# Foundations of Statistical Inference

## Abstract

Statistics is a foundation of many areas of science and engineering that involve `` data.’’ This course focuses on fundamental concepts in statistical inference that are necessary for applying statistical methods in practice and that form the basis of other fields such as machine learning.

**Teaching and Learning Methods**: Students learn by lectures, exercises, and computer experiments.

**Course Policies**: The valid usage of statistical methods requires a mathematical understanding of the underlying mechanism. As such, the course covers both mathematical and algorithmic aspects of statistics.

## Bibliography

- B. Efron and T. Hastie, “Computer Age Statistical Inference: Algorithms, Evidence and Data Science”, Cambridge University Press, 2016. The textbook is freely available at the authors’ website: https://web.stanford.edu/~hastie/CASI/index.html
- J. O. Berger, ``Statistical Decision Theory and Bayesian Analysis’’, Springer, 1985.

## Requirements

The language of statistics is probability theory. As such, the course requires basic knowledge of probabilities in finite discrete outcomes, that of calculus (such as differentiation and integration), and that of linear algebra (such as eigenvectors and eigenvalues of a matrix, and the solution of linear equations).

## Description

The course focuses on fundamental concepts in statistics, using the simplest examples such as estimation of the mean from a finite sample and linear regression. It covers both frequentist and Bayesian approaches. The former includes statistical hypothesis testing and maximum likelihood estimation. The latter includes the notion of prior and posterior distributions and Bayes' rule. I will explain how these two approaches differ in interpreting the `` data'' and `` model'', and in defining ``optimal'' decisions. I will also teach Monte Carlo methods, a key ingredient in both approaches.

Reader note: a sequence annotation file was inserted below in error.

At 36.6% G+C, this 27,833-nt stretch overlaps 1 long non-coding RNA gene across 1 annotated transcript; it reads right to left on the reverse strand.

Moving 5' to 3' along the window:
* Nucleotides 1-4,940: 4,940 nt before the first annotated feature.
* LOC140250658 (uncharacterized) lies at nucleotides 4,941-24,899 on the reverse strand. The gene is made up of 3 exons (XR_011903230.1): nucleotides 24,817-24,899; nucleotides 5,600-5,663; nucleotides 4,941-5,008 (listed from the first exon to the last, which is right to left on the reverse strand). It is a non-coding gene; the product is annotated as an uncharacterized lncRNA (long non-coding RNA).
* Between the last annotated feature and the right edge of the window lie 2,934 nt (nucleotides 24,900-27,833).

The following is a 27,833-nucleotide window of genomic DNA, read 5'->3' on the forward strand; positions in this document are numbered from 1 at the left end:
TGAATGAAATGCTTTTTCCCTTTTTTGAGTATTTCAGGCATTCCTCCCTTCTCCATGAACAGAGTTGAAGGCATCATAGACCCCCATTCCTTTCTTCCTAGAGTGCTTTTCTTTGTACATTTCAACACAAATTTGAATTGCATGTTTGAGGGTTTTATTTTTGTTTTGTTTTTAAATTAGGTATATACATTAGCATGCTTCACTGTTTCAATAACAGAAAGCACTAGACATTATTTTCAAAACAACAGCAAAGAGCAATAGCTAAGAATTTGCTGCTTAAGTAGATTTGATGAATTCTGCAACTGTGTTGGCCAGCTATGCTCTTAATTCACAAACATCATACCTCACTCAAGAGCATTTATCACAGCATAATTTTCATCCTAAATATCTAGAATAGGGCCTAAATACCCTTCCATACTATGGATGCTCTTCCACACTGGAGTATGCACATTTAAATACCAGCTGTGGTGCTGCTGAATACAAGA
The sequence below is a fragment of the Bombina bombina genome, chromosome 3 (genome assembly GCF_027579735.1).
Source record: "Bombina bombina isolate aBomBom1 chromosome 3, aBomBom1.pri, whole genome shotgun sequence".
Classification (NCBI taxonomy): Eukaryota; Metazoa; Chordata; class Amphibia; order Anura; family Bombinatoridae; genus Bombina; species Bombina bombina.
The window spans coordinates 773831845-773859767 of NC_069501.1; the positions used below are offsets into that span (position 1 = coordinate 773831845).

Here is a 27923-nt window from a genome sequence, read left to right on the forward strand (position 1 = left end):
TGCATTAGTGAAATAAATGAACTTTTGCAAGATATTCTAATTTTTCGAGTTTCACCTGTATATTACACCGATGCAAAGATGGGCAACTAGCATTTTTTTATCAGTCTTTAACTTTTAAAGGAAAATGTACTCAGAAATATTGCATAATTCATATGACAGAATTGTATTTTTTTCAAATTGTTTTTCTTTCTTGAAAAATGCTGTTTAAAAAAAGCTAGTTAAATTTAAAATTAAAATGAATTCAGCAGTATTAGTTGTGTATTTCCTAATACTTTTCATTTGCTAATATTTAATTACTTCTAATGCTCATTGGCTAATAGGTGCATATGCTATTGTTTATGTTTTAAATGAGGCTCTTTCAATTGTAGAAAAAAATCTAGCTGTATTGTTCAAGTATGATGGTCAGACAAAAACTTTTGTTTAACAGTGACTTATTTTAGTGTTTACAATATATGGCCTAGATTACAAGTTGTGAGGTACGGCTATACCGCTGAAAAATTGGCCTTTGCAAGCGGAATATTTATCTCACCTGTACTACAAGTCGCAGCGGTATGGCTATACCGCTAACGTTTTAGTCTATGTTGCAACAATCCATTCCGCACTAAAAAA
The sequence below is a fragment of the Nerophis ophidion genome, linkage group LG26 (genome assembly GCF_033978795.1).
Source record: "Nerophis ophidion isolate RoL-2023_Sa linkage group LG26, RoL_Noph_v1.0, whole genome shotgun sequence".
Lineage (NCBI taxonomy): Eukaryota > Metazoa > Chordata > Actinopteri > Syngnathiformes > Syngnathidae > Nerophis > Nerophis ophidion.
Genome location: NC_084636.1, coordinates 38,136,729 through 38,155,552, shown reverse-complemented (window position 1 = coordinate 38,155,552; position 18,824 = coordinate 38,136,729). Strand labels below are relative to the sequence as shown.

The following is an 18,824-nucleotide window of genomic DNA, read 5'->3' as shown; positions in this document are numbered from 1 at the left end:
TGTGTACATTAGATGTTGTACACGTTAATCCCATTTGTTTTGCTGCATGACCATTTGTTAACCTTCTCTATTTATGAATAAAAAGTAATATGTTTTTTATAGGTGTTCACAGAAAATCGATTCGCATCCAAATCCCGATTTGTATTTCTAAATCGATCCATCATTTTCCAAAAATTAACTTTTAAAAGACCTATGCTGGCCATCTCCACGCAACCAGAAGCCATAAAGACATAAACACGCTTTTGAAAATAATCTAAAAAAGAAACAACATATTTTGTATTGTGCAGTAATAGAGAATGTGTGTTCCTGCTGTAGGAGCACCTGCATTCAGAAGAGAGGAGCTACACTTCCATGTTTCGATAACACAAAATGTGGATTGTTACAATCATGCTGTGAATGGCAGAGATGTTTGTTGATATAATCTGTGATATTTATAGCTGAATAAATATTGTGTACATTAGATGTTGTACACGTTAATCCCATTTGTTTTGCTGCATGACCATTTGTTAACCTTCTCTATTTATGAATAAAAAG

**Learning outcomes: **Students will learn fundamental notions of statistics and the way of statistical thinking. These include: 1) Conclusions and decisions that can be made from data are highly dependent on how the data are obtained. The key concepts in this regard are selection bias and consistency. 2) There are various trade-offs in statistical methods, notably those between i) bias, ii) variance and iii) computation. This knowledge is necessary in practice, as it is required for the selection of a method and a model, and hyper-parameter tuning. The key concepts here include the generalization error, cross-validation, regularization and the curse of dimensionality.

**Nb hours: **21 hours

**Nb hours per week:** 1,5 hours

**Grading Policy: ** Exam and report.